When my eldest son, Matt, was about three years old, my wife was working evening and night shifts as a nurse on the dementia and palliative care wards in a nursing home.
Many mornings Matt and I had hit the road — him for daycare and me to work — before she got home from an all-nighter. And there were afternoons she’d have already left for evening shift (and left us dinner if we were lucky) by the time we returned.
Sometimes we baked cookies together after supper and took them with us to see her at the long-term care home and share our gummable chocolate-chipped goodies with the residents in their lounge.
Witnessing previously brilliant individuals struggling for words, balance, memories and connection is a heart-wrenching, humbling experience that I don’t think you ever get used to. But what I saw as a room full of devastating loss and debilitating sadness, presented itself plainly and presently as a gaggle of groping, grey-haired chocolate addicts to a three-year-old with a rapidly diminishing inventory thereof.
Aside from exhibiting early symptoms of Empty Tupperware Container Syndrome, Matt mostly marvelled at how his mother got all her charges to keep their slippers on, and why one of the residents religiously squirrelled his cookie away in his pyjama pants pocket for “later.”
After decades of caring for chronic, end-of-life conditions, the job became almost impossible to leave at work for my wife, so we booked her some career counselling that cost us the budget-busting equivalent of about two months’ rent.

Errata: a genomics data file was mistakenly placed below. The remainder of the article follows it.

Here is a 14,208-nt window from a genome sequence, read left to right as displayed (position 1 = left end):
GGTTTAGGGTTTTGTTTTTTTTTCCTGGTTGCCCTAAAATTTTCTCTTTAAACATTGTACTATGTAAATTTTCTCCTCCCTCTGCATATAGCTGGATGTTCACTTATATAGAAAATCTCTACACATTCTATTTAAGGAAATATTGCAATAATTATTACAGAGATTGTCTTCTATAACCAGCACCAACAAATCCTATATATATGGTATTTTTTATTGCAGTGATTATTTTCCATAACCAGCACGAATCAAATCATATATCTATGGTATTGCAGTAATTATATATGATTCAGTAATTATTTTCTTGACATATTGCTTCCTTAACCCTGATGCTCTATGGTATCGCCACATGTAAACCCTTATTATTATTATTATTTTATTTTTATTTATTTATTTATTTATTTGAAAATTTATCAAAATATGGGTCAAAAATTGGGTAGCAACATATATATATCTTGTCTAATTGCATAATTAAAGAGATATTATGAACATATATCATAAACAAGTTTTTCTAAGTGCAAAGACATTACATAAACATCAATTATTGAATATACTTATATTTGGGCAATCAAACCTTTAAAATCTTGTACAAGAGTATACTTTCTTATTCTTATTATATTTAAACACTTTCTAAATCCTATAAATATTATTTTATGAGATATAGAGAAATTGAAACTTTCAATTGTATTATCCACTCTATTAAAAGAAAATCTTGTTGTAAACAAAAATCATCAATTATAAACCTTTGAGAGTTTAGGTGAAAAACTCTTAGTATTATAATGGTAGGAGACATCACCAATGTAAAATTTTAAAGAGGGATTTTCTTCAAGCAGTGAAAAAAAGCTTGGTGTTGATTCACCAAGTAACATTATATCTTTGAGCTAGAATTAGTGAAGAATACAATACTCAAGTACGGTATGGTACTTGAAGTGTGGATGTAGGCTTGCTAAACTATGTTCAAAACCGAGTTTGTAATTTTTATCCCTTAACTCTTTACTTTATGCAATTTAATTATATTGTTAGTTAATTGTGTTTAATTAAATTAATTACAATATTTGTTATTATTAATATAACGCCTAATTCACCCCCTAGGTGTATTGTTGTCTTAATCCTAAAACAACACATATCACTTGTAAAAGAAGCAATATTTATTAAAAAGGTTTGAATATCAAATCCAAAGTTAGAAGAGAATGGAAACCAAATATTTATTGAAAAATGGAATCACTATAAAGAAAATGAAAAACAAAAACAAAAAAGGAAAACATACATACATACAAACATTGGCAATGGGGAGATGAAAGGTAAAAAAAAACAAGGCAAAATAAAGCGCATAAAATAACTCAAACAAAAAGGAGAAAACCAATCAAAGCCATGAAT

After the last of her tests and tête-à-têtes, she came home with the counsellor’s summary.
High on the list of alternate professions, right above florist, was the word clown.
Think about that for a second.
We did, and then we laughed until we cried.
Matt and I got up the next morning and went back to daycare, work and baking cookies for his mom’s old people.
As the years went by, Matt was joined by Stuart and then Hannah, and the four of us continued to make cookie pilgrimages, new friends and fond memories. They grew to become three incredibly creative and caring adults and I can see a kind of gentleness and compassion in all of them that could only have been forged from witnessing what happens when age and crushing illness carves the person out of people.
I left a management job to take a crack at writing advertising and product copy in 1998 (more on that in the post, A Timbits Epiphany), when the kids were still in elementary and high school, and I still had a wife who was thankfully still nursing.
More than twenty years, hundreds of product pitches and web copy projects later, as I despair for the words to start each story and the presence it takes to trace each thread to its end (more on the art of thread-following by William Stafford below) I often feel like I was the one who chose the clown option — impostor syndrome it’s called — and then I find cookie crumbs in my pyjama bottoms and realize the universe is unfolding more or less as it should.
If I’d been vegan back in 1988 these chocolate chip, raisin and Macadamia nut cookies would have been the ones my man Matt and I would have baked, boxed and delivered.
The Way It Is
There’s a thread you follow. It goes among
things that change. But it doesn’t change.
People wonder about what you are pursuing.
You have to explain about the thread.
But it is hard for others to see.
While you hold it you can’t get lost.
Tragedies happen; people get hurt
or die; and you suffer and get old.
Nothing you do can stop time’s unfolding.
You don’t ever let go of the thread.
— William Stafford, 1998
Thanks to Sebastian Pena Lambarri at Unsplash for the Clownfish hero photo for this page. Go Nemo!
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